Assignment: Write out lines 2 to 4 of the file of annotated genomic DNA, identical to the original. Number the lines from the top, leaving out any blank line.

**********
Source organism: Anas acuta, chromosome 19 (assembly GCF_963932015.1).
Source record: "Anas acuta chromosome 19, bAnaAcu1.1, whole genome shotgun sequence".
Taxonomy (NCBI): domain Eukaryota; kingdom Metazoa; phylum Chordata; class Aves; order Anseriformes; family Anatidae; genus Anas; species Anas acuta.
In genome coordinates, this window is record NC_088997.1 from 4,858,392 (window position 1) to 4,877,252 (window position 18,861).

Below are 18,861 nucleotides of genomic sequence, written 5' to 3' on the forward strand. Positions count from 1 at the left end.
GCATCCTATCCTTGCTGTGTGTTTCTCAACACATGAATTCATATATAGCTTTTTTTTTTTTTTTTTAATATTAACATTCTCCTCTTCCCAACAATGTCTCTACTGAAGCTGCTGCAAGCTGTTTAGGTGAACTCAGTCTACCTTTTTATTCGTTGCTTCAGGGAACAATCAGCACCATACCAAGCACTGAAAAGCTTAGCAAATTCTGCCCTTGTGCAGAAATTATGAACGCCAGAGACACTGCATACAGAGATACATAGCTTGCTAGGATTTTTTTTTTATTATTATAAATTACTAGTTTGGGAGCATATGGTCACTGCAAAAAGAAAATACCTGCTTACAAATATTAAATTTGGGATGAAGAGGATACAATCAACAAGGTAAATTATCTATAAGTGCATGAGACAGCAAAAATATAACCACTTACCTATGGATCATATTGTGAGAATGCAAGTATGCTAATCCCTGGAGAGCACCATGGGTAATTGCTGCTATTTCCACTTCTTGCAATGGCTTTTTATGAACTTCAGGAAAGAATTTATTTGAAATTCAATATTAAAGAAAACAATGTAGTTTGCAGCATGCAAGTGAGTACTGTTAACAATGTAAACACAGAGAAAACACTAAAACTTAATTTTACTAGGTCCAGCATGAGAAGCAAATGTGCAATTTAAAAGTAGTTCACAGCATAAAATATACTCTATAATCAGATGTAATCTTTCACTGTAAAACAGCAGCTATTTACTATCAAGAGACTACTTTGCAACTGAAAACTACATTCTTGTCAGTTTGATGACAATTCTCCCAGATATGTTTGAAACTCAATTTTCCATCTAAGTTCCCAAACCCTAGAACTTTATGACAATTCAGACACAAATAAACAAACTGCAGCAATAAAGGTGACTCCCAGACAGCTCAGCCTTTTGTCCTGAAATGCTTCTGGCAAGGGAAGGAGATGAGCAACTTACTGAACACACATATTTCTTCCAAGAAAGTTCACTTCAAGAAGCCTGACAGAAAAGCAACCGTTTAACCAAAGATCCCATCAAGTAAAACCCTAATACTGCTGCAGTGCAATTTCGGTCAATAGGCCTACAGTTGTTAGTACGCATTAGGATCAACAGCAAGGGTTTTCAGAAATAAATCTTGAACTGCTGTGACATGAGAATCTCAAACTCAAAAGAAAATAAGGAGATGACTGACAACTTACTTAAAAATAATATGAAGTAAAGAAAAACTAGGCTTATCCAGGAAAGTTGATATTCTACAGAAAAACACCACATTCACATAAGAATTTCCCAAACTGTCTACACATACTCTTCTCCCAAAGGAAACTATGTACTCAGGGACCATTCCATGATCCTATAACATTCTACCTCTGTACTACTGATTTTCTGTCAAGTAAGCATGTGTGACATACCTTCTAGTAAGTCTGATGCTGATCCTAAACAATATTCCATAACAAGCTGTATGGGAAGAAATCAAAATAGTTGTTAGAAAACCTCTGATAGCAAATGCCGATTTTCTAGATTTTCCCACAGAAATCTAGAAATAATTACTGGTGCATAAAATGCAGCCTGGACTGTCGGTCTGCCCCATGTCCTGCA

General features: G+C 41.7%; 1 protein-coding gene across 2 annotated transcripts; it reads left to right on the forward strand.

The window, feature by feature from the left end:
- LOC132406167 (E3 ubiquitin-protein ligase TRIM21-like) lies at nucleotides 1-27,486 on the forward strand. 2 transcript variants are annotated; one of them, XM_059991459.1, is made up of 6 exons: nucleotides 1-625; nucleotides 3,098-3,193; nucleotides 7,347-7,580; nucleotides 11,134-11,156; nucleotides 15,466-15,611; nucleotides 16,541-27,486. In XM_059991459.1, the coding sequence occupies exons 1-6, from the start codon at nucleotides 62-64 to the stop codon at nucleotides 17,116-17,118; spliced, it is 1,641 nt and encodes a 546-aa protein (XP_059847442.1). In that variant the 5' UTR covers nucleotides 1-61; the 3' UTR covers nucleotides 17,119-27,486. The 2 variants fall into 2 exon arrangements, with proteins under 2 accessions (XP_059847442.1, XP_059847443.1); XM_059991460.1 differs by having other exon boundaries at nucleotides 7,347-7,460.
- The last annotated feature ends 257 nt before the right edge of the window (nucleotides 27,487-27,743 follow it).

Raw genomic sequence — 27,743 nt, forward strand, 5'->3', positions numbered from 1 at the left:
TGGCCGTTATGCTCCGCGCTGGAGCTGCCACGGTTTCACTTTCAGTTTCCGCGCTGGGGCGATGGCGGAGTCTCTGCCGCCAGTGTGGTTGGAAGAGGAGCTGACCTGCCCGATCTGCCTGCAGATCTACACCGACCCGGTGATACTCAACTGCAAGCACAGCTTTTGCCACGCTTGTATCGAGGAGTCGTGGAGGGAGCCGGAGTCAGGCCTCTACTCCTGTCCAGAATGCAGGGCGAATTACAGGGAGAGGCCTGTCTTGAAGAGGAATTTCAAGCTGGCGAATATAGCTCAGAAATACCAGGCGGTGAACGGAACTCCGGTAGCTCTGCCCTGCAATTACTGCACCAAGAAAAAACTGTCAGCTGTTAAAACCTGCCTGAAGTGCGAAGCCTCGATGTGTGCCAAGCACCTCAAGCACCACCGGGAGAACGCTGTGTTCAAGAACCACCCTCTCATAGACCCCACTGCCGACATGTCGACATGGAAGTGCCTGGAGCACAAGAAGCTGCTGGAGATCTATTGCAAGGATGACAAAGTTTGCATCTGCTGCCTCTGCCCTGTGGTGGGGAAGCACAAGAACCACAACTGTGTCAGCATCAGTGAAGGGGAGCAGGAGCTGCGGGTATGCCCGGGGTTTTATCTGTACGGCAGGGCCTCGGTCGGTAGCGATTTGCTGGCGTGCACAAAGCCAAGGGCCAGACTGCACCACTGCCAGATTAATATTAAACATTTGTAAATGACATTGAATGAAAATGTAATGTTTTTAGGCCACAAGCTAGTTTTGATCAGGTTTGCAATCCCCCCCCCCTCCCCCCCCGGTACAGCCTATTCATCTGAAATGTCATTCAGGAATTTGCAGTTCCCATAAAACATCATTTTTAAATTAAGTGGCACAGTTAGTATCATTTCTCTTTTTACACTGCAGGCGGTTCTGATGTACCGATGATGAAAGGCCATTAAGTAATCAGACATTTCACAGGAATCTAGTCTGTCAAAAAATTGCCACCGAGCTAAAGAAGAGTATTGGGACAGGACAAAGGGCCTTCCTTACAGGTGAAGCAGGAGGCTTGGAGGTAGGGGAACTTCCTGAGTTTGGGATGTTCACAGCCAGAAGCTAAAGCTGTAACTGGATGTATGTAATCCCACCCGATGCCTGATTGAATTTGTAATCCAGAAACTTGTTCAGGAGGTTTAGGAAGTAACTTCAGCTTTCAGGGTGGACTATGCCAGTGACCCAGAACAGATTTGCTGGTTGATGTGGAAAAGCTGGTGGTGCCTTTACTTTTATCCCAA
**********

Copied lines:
Source record: "Anas acuta chromosome 19, bAnaAcu1.1, whole genome shotgun sequence".
Taxonomy (NCBI): domain Eukaryota; kingdom Metazoa; phylum Chordata; class Aves; order Anseriformes; family Anatidae; genus Anas; species Anas acuta.
In genome coordinates, this window is record NC_088997.1 from 4,858,392 (window position 1) to 4,877,252 (window position 18,861).